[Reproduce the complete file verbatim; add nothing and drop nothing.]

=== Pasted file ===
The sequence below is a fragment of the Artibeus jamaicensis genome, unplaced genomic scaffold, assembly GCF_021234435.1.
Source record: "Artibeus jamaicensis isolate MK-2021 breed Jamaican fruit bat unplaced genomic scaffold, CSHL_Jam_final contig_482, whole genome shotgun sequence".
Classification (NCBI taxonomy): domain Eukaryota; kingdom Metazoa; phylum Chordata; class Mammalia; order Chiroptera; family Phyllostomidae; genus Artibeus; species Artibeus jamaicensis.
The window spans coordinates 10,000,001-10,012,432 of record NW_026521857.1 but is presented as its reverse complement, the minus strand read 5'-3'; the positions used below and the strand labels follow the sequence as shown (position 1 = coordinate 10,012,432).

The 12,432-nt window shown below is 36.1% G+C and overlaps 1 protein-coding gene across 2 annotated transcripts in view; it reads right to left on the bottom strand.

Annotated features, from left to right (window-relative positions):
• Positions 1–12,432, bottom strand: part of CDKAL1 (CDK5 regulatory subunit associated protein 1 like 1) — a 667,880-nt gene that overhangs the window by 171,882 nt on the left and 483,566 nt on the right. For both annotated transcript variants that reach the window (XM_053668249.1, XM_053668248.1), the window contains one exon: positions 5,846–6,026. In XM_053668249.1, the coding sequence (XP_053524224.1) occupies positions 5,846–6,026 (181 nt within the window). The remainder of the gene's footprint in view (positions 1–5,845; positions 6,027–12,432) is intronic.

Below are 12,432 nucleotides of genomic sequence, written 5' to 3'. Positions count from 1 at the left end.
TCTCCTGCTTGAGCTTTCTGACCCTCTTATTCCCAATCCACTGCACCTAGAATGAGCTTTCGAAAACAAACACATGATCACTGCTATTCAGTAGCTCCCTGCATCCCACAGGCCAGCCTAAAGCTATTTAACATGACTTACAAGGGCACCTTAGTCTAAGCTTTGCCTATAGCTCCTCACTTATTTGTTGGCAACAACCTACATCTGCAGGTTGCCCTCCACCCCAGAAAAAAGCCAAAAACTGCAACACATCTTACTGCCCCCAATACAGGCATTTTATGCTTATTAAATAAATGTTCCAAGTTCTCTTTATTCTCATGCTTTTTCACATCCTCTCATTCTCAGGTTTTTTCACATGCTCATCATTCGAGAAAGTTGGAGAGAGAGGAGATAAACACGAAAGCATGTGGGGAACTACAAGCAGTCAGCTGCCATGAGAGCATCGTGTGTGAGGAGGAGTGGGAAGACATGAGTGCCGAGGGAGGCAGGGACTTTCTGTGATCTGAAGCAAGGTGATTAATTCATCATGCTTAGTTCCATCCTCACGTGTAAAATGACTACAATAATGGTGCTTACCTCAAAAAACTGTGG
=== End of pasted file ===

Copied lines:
The sequence below is a fragment of the Artibeus jamaicensis genome, unplaced genomic scaffold, assembly GCF_021234435.1.
Source record: "Artibeus jamaicensis isolate MK-2021 breed Jamaican fruit bat unplaced genomic scaffold, CSHL_Jam_final contig_482, whole genome shotgun sequence".
Classification (NCBI taxonomy): domain Eukaryota; kingdom Metazoa; phylum Chordata; class Mammalia; order Chiroptera; family Phyllostomidae; genus Artibeus; species Artibeus jamaicensis.
The window spans coordinates 10,000,001-10,012,432 of record NW_026521857.1 but is presented as its reverse complement, the minus strand read 5'-3'; the positions used below and the strand labels follow the sequence as shown (position 1 = coordinate 10,012,432).

The 12,432-nt window shown below is 36.1% G+C and overlaps 1 protein-coding gene across 2 annotated transcripts in view; it reads right to left on the bottom strand.

Annotated features, from left to right (window-relative positions):
• Positions 1–12,432, bottom strand: part of CDKAL1 (CDK5 regulatory subunit associated protein 1 like 1) — a 667,880-nt gene that overhangs the window by 171,882 nt on the left and 483,566 nt on the right. For both annotated transcript variants that reach the window (XM_053668249.1, XM_053668248.1), the window contains one exon: positions 5,846–6,026. In XM_053668249.1, the coding sequence (XP_053524224.1) occupies positions 5,846–6,026 (181 nt within the window). The remainder of the gene's footprint in view (positions 1–5,845; positions 6,027–12,432) is intronic.

Below are 12,432 nucleotides of genomic sequence, written 5' to 3'. Positions count from 1 at the left end.
TCTCCTGCTTGAGCTTTCTGACCCTCTTATTCCCAATCCACTGCACCTAGAATGAGCTTTCGAAAACAAACACATGATCACTGCTATTCAGTAGCTCCCTGCATCCCACAGGCCAGCCTAAAGCTATTTAACATGACTTACAAGGGCACCTTAGTCTAAGCTTTGCCTATAGCTCCTCACTTATTTGTTGGCAACAACCTACATCTGCAGGTTGCCCTCCACCCCAGAAAAAAGCCAAAAACTGCAACACATCTTACTGCCCCCAATACAGGCATTTTATGCTTATTAAATAAATGTTCCAAGTTCTCTTTATTCTCATGCTTTTTCACATCCTCTCATTCTCAGGTTTTTTCACATGCTCATCATTCGAGAAAGTTGGAGAGAGAGGAGATAAACACGAAAGCATGTGGGGAACTACAAGCAGTCAGCTGCCATGAGAGCATCGTGTGTGAGGAGGAGTGGGAAGACATGAGTGCCGAGGGAGGCAGGGACTTTCTGTGATCTGAAGCAAGGTGATTAATTCATCATGCTTAGTTCCATCCTCACGTGTAAAATGACTACAATAATGGTGCTTACCTCAAAAAACTGTGG